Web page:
Saturday, March 17, 2007

Big Pharma Drugs and Lawsuits

Court dockets could be filling up.
Attorney Generals are suing Big Pharma.
The lawsuits are multiplying like rabbits.

There are lawsuits on the 5 atypical antipsychotics: Abilify, Geodon, Risperdal, Seroquel and Zyprexa.

At least 8 State Attorney Generals have sued the makers of those antipsychotic drugs in the states of Alaska, Louisiana, Mississippi, Montana, New Mexico Pennsylvania, Texas and West Virginia

At least 4 more states have issued subpoenas to the makers of those antipsychotics:
California, Florida, Illinois and Vermont

And on the federal level:
Bristol-Myers Squibb agreed to settle a federal investigation on Abilify.

Johnson & Johnson said it received subpoenas from U.S. attorneys on Risperdal

And Congressman Waxman has sent subpoenas to Eli Lilly on Zyprexa and AstraZeneca on Seroquel.

TMAP - Texas Medication Algorithm (guidelines) Project - It looks like TMAP is going to go down with a large slam. The Texas attorney general says TMAP was just one part of an elaborate marketing scheme to increase psychotropic drug sales.

TMAP was recommended by the New Freedom Commission on Mental Health.
And just FYI - TeenScreen was also recommended by the New Freedom Commission and Laurie Flynn, the head of TeenScreen was also involved with TMAP.

Connecting the dots just couldn't be easier. Thank goodness for the researchers and whistle blowers, who by the way are not all Scientologists (wink)- some are even Baptists, Jews and Catholics - among others. (gasp!)

Also there is breaking news about the dangers of sleeping pills like Ambien and Lunesta. The most widely prescribed sleeping pills can cause strange behavior like driving and eating while asleep, according to the U.S. Food and Drug Administration, which announced Wednesday that strong new warnings would be placed on the labels of 13 drugs. As recently as last year there was a huge media push for these drugs in print ads and TV ads. Sleep studies have been cited to promote later school start times across the country, and also claimed that we are experiencing "sleep deficits" that are causing car accidents and other calamities. People believe that studies were all designed to push these sleep medications. The National Sleep Foundation has received funding from the pharmaceutical companies. According to a Washington Post article on sleep research, NSF has received money from the makers of the sleeping pill Ambien to alert people about an insomnia "public health crisis" as part of a marketing campaign. (Washington Post, A2, 2/15/02)


Dana said...

Oh, come on. Ambien is a trip. You should really try some and you will see what I mean.

My husband suffers from depression and the psychiatrist down at the clinic prescribed Ambien as a mild sleep aid that is supposed to also treat depression. So he takes it and starts asking me why we are in Atlanta. He was stumbling around, and in a panic. I asked him why on earth he thought we were in Atlanta and he answered, "Because of all the bodies." (this was right after the Olympic bomb thing there). OK, he was obviously hallucinating.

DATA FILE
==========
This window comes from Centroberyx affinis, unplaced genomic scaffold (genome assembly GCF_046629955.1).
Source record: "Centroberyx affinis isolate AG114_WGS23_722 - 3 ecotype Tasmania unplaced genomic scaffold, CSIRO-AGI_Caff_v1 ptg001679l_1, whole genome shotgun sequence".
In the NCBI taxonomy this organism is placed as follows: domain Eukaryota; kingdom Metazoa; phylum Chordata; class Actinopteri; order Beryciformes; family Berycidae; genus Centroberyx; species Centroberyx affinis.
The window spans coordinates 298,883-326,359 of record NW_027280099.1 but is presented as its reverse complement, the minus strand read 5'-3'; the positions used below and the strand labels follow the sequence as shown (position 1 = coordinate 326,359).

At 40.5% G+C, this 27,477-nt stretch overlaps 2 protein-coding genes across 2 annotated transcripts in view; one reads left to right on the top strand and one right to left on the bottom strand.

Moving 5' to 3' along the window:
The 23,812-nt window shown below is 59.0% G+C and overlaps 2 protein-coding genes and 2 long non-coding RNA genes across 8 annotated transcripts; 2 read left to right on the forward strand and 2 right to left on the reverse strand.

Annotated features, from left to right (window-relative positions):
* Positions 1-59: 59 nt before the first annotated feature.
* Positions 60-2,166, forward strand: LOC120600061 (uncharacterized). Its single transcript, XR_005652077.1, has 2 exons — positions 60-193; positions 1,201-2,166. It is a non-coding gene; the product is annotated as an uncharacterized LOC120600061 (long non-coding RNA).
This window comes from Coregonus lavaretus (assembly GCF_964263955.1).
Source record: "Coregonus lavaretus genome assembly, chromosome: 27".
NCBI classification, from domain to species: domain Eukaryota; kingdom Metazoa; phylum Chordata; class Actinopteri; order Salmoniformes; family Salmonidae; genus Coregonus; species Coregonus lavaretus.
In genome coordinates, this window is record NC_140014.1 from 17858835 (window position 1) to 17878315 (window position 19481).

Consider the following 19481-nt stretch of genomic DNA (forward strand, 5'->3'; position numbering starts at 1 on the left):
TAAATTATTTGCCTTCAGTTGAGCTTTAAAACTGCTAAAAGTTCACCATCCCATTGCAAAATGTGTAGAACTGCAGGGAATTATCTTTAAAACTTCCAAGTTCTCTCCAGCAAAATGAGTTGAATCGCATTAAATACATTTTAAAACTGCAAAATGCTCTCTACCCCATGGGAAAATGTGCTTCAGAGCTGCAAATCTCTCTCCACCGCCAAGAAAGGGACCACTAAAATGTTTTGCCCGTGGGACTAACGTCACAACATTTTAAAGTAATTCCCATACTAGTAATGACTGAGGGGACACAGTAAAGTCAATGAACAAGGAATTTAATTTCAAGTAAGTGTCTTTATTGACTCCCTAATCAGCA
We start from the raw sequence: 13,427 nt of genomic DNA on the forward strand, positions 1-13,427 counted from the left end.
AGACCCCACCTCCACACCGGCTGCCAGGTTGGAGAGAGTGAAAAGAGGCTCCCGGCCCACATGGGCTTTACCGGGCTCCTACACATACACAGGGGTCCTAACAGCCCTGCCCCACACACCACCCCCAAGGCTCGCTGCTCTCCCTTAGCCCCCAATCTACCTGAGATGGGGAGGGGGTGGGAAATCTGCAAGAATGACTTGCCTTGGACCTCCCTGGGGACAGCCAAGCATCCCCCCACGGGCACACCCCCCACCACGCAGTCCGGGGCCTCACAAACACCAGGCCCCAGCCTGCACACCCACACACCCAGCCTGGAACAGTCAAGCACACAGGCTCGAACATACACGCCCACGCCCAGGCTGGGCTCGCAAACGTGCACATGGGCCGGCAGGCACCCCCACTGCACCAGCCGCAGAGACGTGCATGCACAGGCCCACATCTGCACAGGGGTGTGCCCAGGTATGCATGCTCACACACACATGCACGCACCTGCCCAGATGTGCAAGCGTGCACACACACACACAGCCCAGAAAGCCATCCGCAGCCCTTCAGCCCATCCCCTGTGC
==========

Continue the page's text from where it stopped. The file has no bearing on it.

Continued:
So we tell the doctor, because you are supposed to do that sort of thing. The doctor was very concerned, and by the questions he was asking and the furious notes (and the fact that my uncle suffers from schizophrenia), I knew exactly what he thought and that he didn't think it had anything to do with the meds.

He would not accept the simple fact that the only thing wrong before Ambien was the depression. So being the person I was at the time, I took one. It was weird. It was like being awake in your own dream. I was vaguely aware that what was going on wasn't real, and that some of it was, but it was real easy to sort of drift with random thoughts that somehow seemed to materialize.

But you aren't asleep.

The only drug trip I've ever been on.

Needless to say, we didn't go back to that doctor. It was a psychologist with a little book on pills he picked up at WalMart that found that Ambien had previously been reported to have similar side effects in some people. You'd think the licensed psychiatrist should have been able to find the same info.

I'm not against all meds by any hubby was on Zoloft for awhile and it worked wonders. He needed it while working out some other issues, and has been off it for eight years. I just wish more doctors approached meds in that light, rather than as if all these issues were purely bio-chemical and only in need of some permanent chemical treatment.

Irdial said...

There is a series of documentaries in three parts that is airing right now on BBC2 which you really need to watch if you are interested in mental health screening:

'The Trap' has so far proven to be unmissable, as are all Alan Curtis's works; I urge you take the time to get these films!